Indy Cars reach higher speeds on ovals than they do on road courses naturally. Formula One cars only race road courses and then, not on any courses that American open-wheelers race on (except for 1/2 of the Indianapolis Motor Speedway going the opposite direction.) Consequently its hard to compare. Both reach speeds in excess of 200 mph and Formula One has the most horsepower coupled with the lightest cars. You would think that would tell the story, however, F1 also have more downforce to help them handle their slow corners. This results in slowing down the car's top speed.
Indy Cars will qualify for this year's Indy 500 with average speeds over 220 mph. Arie Luyendyk qualified in 1996 with an average speed of 236 mph.
Peter Gethin qualified with the fastest time in F1 history at the Italian GP in 1971 with an average speed of 150.754. F1 cars, at the end of a straight, reach a maximum speed of around 212.5 mph (340 kph).
The IRL claim their cars can go from 0-100 mph in under 3 seconds. CART claims 4.2 seconds. The IRL is using new 3.5 Liter normally-aspirated V8 engines this year with horsepower in the 650-750 range. F1 used to use 1.5 liter turbos back in the 80's. Although these cars had over 1000 hp, today's F1 cars go faster with ~830 hp due to advances in the technology of other parts of the race car. CART, while down to 1 engine manufacturer, is at least sticking with their 2.65L Turbo engines which have dropped off in power to about 800 HP.
The tracks as well as the car's engine, suspension, aerodynamics, tires, etc. determine how fast they go. But you must realize that the sanctioning bodies of these race series are often changing the rules, trying to slow the cars down in an attempt to maintain safey and reach a good level of competition.
|Number of Cylinders||10 in V/80 degrees||8 in V/90 degrees||8 in v/90 degrees|
|Number of Valves||40||32||32|
|Displacement||2,997 cc||3,500 cc||2,646.9 cc (161.5 ci.)|
|Max. Power||830 H.P.||720 H.P.||800|
|Fuel System||Magneti Marelli digital efi||Sequential EFI||Mercedes-Benz/Ilmor Injection|
|Fuel Capacity||?||35 gallon||35 gallon|
|Fuel Type||Unleaded Petrol||Methanol||Methanol|
|Engine Price||A season costs $5-35 million.||$1.5-2 million. Of course you have to rebuild them practically after every race, you need several, etc.-||$150,000 leases you one|
|Ford 3.0L V10||Chevrolet 3.5L V8||Ford 2.6L V8 Turbo|
|Toyota 3.0L V10||Toyota 3.5L V8|
|Honda 3.0L V10||Honda 3.5L V8|
|Mercedes 3.0L V10|
|BMW 3.0L V10|
|Ferrari 3.0 V10|
|Saubers 3.0L V10
Really last years
|Renault 3.0L V10|
While F1 engines are not reused from race to race, Indy Car engines are often rebuilt and used
in more than one race.
Currently, all F1 engines are V10's and they sound similar. A few years ago you had a variety of engines, such as the Ford V8's and the Ferrari V12's. This made for an interesting racing sound.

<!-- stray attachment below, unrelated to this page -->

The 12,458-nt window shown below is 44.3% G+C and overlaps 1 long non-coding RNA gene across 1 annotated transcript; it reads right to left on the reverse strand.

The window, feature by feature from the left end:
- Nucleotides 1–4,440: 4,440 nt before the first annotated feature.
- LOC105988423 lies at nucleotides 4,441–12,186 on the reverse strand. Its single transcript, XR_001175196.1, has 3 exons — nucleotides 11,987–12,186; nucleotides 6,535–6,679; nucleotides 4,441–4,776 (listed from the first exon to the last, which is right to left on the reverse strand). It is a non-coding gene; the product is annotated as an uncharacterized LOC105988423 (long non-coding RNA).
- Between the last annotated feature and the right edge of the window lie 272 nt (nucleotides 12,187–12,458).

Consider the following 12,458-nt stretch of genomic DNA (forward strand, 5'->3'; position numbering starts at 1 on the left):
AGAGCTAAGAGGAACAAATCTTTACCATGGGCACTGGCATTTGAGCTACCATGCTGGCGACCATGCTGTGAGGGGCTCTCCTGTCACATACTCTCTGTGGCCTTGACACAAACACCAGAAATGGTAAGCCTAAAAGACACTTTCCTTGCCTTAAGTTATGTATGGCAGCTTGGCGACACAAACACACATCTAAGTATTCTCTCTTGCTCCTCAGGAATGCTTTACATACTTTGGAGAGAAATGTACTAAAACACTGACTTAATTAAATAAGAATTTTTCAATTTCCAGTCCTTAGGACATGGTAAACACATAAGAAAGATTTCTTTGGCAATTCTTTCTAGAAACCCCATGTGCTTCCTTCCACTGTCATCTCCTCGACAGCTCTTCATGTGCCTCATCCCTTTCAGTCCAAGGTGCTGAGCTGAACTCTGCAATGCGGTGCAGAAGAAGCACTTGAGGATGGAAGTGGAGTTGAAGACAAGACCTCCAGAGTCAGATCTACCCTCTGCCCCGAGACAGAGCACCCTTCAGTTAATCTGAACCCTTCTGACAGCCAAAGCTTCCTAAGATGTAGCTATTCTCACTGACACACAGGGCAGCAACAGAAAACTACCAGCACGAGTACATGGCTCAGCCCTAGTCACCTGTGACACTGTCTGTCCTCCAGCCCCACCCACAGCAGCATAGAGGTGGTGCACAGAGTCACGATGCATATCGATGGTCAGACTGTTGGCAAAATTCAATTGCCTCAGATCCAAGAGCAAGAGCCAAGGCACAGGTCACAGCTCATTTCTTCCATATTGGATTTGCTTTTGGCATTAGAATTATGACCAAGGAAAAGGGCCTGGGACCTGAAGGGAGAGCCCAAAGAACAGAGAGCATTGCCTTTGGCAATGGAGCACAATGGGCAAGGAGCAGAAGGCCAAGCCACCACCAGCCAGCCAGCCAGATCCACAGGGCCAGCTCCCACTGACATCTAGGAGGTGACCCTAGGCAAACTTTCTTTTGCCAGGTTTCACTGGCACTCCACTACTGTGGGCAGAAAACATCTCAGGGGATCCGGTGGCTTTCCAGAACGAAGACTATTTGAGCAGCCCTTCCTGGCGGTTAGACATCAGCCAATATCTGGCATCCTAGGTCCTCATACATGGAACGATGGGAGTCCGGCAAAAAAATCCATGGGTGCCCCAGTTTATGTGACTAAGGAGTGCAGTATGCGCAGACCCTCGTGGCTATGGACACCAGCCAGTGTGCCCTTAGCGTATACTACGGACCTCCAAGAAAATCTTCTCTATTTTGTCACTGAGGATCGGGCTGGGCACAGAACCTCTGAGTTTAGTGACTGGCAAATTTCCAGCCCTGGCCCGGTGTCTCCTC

The Indy Racing League's system of engine building is much like the one used in NASCAR: The manufacturer supplies the parts and an approved builder puts them together.
In the IRL, there are approx 5 Chevy engine builders: Roush, TWR, Speedway, Menard and VDS. Honda and Toyota have at least one each also.
These engine builders vary in size. Speedway Engines has 11 employees in a small shop south of the Indianapolis Motor Speedway. Roush Technologies of Livonia, Mich., employs 1,500 people and uses more than 30 dynometers to test both race and passenger car engines. IRL engine builders' fees vary, but on average, rebuilds cost $17,000. Most builders do more than 100 rebuilds in a season.
The IRL's engine program was born out of league founder Tony George's disdain for CART's lease arrangement, which puts teams (and arguably the series) at the mercy of the engine manufacturers. CART has since become a spec series - with everyone running the same Ford motor and chassis.
Some builders sacrifice horsepower in the name of reliability. A few of the better-financed teams, such as Menard, Kelley and Foyt, have both a qualifying and a race motor. In the latter, sturdier parts are used.
|Brakes||Ventilated carbon discs||Ventilated carbon discs||disc|
|Gearbox||Ferrari longitudinal gearbox, semiautomatic sequential electronically controlled, 7speeds+reverse||XTRAC gearbox standard w/6 forward gears||Manual with 6 forward gears|
|Front & Rear Suspension||Independent, push-rod activated torsion spring||Push-rod with double wishbones and Riley Rocker Parrell Spring/Damper||Pushrod|
|Weight||with water, lubricant and driver: 600 kg (1323 lbs)||735 kg (1,620 lbs) DRY (minimum)||703 kg (1,550 lbs) DRY (minimum)|
|Chassis||Carbon fiber and honeycomb composite structure||Carbon/aluminum honeycomb construction with machined aluminum bulkheads||Carbon Fiber|
|Wheel Diameter||13 inches||15 inches||15 inches|
|Chassis Price||A season costs $6-33 million||$299,000 for one||$430,000 for one|
|Wheel Base||2,953 mm (116 inches)||(110 inches)||(123 inches)|
|Front Track||1,490 mm (59 inches)||1,702 mm (67 inches)||1,727 mm (68 inches)|
|Rear Track||1,405 mm (55 inches)||1,613 mm (63.5 inches)||1,727 mm (68 inches)|
|Length||4,340 mm (171 inches)||4,889 mm (192.5 inches)||4,826 mm (190 inches)|
|Width||(70.87 inches)||(78.5 inches)||(78.5 inches)|
|Height||961 mm (37.8 inches)||(38 inches)||940 mm (37 inches)|
Other Reynard 98I/Mercedes-Benz IC-108E data:
Steering Type: Reynard rack and pinion
Turns: 1 (lock to lock)
Weight Dist: 41/59 (front/rear)
Turbocharger: Allied Signal/Garrett
Clutch: 4-plate diaphragm spring
Shock Absorbers: Ohlins
Wheels: BBS/Forged Magnesium
Spark Plugs: Bosch
1999 Peugeot A18 Engine
Number of cylinders: 10 at 72°
Cubic capacity: 2998 cc
Timing: by gear group
Valves: 4 per cylinders, with pneumatic return
Cylinder block and cylinder beads: light alloy
Camshafts: 2 per row of cylinders
Fuel feed and ignition: TAG Electronic control
Dimensions (mm): 620 x 512 x 393
Weight: less than 120 kg
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